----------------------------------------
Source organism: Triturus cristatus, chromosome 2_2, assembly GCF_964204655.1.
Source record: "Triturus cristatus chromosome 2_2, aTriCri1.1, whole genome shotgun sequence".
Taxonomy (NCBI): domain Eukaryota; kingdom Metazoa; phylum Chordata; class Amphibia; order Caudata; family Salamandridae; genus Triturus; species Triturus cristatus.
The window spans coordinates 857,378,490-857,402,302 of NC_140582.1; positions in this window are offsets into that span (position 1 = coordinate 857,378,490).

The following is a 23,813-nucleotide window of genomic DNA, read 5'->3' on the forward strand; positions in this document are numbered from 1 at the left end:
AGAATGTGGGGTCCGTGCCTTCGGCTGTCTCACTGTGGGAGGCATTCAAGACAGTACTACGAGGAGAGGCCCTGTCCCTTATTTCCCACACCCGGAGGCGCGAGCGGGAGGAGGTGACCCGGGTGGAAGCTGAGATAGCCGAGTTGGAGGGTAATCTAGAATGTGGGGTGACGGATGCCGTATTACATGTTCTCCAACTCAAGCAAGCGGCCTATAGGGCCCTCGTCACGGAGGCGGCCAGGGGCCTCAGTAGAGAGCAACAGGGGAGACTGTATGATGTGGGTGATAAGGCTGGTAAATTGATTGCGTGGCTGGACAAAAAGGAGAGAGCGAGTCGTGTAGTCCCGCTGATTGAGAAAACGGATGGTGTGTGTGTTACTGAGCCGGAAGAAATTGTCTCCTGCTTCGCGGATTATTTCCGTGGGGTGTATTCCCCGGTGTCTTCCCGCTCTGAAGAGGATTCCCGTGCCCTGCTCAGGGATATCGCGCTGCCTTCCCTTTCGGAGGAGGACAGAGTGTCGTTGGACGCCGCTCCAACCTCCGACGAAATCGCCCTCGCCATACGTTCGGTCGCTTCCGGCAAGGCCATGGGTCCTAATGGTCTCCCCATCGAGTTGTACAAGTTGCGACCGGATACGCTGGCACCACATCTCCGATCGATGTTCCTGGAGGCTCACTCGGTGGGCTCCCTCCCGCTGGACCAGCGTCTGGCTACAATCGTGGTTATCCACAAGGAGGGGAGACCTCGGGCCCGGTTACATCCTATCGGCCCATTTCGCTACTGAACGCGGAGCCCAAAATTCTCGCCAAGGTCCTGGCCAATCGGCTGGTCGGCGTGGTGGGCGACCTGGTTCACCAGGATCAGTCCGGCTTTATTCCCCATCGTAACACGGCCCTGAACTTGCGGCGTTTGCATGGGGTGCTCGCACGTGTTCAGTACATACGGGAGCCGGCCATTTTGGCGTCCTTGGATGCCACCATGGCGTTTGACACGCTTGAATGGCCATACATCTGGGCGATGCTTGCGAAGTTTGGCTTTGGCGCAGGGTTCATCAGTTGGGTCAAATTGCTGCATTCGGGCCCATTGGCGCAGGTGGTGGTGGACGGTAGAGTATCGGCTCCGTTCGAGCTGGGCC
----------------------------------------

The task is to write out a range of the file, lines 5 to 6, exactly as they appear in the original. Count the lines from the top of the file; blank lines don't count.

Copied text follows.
The following is a 23,813-nucleotide window of genomic DNA, read 5'->3' on the forward strand; positions in this document are numbered from 1 at the left end:
AGAATGTGGGGTCCGTGCCTTCGGCTGTCTCACTGTGGGAGGCATTCAAGACAGTACTACGAGGAGAGGCCCTGTCCCTTATTTCCCACACCCGGAGGCGCGAGCGGGAGGAGGTGACCCGGGTGGAAGCTGAGATAGCCGAGTTGGAGGGTAATCTAGAATGTGGGGTGACGGATGCCGTATTACATGTTCTCCAACTCAAGCAAGCGGCCTATAGGGCCCTCGTCACGGAGGCGGCCAGGGGCCTCAGTAGAGAGCAACAGGGGAGACTGTATGATGTGGGTGATAAGGCTGGTAAATTGATTGCGTGGCTGGACAAAAAGGAGAGAGCGAGTCGTGTAGTCCCGCTGATTGAGAAAACGGATGGTGTGTGTGTTACTGAGCCGGAAGAAATTGTCTCCTGCTTCGCGGATTATTTCCGTGGGGTGTATTCCCCGGTGTCTTCCCGCTCTGAAGAGGATTCCCGTGCCCTGCTCAGGGATATCGCGCTGCCTTCCCTTTCGGAGGAGGACAGAGTGTCGTTGGACGCCGCTCCAACCTCCGACGAAATCGCCCTCGCCATACGTTCGGTCGCTTCCGGCAAGGCCATGGGTCCTAATGGTCTCCCCATCGAGTTGTACAAGTTGCGACCGGATACGCTGGCACCACATCTCCGATCGATGTTCCTGGAGGCTCACTCGGTGGGCTCCCTCCCGCTGGACCAGCGTCTGGCTACAATCGTGGTTATCCACAAGGAGGGGAGACCTCGGGCCCGGTTACATCCTATCGGCCCATTTCGCTACTGAACGCGGAGCCCAAAATTCTCGCCAAGGTCCTGGCCAATCGGCTGGTCGGCGTGGTGGGCGACCTGGTTCACCAGGATCAGTCCGGCTTTATTCCCCATCGTAACACGGCCCTGAACTTGCGGCGTTTGCATGGGGTGCTCGCACGTGTTCAGTACATACGGGAGCCGGCCATTTTGGCGTCCTTGGATGCCACCATGGCGTTTGACACGCTTGAATGGCCATACATCTGGGCGATGCTTGCGAAGTTTGGCTTTGGCGCAGGGTTCATCAGTTGGGTCAAATTGCTGCATTCGGGCCCATTGGCGCAGGTGGTGGTGGACGGTAGAGTATCGGCTCCGTTCGAGCTGGGCC